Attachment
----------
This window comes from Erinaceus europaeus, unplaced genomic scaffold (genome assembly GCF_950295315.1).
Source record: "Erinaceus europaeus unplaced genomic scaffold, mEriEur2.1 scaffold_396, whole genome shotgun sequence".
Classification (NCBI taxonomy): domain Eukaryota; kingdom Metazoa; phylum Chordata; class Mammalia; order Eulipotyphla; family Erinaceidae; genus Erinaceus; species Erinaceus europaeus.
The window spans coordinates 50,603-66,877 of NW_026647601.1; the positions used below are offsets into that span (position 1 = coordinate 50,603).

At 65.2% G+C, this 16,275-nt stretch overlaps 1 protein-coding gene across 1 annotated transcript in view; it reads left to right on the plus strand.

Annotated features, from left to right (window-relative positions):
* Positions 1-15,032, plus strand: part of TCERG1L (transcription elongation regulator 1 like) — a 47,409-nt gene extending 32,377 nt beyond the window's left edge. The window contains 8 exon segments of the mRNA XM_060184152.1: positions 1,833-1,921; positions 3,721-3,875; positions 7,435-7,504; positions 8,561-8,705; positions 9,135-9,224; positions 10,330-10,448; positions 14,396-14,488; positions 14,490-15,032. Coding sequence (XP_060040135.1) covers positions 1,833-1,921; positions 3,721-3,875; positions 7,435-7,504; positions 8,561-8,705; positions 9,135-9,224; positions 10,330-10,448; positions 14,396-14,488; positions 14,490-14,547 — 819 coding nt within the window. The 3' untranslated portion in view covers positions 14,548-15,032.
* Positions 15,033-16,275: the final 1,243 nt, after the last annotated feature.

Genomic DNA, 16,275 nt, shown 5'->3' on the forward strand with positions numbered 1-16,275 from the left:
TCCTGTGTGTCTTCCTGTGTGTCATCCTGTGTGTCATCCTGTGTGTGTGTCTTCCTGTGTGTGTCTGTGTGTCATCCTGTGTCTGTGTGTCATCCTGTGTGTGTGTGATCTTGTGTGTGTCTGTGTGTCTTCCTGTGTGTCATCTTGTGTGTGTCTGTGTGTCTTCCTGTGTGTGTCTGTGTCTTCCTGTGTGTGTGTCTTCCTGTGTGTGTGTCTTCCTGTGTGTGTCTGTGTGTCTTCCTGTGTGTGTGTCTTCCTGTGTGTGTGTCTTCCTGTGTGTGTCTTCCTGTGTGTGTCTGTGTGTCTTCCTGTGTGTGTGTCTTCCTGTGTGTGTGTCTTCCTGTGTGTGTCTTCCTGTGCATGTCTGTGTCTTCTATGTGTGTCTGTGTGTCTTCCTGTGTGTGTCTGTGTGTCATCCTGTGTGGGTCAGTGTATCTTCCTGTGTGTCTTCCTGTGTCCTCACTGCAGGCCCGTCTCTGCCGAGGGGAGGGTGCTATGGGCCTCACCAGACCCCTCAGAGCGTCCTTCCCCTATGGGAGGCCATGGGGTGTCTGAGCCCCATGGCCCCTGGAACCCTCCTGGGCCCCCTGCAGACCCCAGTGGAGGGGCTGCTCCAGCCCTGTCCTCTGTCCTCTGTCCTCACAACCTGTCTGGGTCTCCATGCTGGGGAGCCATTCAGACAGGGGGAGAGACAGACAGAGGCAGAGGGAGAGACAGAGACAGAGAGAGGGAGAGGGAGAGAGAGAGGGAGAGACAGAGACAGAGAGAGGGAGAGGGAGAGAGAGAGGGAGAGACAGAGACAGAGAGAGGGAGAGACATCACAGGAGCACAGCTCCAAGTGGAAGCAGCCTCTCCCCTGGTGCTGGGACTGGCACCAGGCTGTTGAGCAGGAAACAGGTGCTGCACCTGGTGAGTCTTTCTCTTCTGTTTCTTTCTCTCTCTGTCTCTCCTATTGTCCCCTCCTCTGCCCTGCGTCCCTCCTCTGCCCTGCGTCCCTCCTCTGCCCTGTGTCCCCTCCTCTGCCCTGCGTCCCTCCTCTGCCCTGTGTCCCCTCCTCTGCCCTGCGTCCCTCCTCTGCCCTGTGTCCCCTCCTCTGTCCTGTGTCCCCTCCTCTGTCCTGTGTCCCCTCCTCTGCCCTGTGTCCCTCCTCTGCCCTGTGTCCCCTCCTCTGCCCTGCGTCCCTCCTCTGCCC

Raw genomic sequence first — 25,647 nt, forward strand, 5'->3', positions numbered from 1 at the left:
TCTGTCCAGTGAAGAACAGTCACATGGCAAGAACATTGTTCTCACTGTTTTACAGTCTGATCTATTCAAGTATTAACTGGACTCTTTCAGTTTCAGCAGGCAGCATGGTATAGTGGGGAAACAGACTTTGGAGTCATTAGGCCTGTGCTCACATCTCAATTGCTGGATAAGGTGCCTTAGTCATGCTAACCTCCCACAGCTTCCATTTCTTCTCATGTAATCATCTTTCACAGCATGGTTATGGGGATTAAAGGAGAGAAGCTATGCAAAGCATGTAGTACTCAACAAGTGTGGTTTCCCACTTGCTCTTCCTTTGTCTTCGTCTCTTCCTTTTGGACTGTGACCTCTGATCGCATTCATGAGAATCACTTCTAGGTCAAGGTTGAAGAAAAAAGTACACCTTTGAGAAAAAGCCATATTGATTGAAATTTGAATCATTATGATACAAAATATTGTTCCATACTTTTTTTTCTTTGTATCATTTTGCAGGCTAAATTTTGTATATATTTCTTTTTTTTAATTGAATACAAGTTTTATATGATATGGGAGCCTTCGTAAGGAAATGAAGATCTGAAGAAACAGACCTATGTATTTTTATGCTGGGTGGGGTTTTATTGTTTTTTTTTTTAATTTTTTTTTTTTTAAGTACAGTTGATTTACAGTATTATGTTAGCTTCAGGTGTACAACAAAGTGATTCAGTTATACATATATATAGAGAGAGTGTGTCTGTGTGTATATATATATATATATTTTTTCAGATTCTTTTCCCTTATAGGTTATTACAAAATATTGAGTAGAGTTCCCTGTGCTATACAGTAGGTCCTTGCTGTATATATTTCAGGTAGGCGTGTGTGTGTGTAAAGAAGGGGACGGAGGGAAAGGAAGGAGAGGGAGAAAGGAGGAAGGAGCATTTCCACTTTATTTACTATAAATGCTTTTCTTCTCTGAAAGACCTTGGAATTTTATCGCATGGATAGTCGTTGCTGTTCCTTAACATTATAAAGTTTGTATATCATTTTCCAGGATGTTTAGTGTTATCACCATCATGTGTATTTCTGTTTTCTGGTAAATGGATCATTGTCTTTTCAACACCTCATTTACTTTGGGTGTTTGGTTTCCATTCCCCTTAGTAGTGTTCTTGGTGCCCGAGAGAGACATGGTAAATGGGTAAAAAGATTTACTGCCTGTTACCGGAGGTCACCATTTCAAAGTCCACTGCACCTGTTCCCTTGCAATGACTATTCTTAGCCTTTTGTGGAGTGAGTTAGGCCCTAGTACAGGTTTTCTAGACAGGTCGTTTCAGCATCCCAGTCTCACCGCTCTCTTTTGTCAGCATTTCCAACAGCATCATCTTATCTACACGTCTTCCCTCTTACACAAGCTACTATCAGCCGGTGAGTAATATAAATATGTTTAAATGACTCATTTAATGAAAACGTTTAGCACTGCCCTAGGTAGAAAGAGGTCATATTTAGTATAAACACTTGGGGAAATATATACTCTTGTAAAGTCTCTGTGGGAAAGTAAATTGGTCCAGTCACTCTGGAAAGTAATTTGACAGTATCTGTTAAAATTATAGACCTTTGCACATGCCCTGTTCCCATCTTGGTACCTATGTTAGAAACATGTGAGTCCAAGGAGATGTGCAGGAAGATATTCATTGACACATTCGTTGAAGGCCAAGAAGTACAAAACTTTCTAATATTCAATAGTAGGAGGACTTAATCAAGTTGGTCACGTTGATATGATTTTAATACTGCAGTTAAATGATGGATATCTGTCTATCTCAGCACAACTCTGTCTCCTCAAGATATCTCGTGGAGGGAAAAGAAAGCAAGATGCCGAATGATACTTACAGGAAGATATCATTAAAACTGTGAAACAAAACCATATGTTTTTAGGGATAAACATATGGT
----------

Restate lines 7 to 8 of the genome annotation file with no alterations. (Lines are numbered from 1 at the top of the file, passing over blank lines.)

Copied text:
* Positions 1-15,032, plus strand: part of TCERG1L (transcription elongation regulator 1 like) — a 47,409-nt gene extending 32,377 nt beyond the window's left edge. The window contains 8 exon segments of the mRNA XM_060184152.1: positions 1,833-1,921; positions 3,721-3,875; positions 7,435-7,504; positions 8,561-8,705; positions 9,135-9,224; positions 10,330-10,448; positions 14,396-14,488; positions 14,490-15,032. Coding sequence (XP_060040135.1) covers positions 1,833-1,921; positions 3,721-3,875; positions 7,435-7,504; positions 8,561-8,705; positions 9,135-9,224; positions 10,330-10,448; positions 14,396-14,488; positions 14,490-14,547 — 819 coding nt within the window. The 3' untranslated portion in view covers positions 14,548-15,032.
* Positions 15,033-16,275: the final 1,243 nt, after the last annotated feature.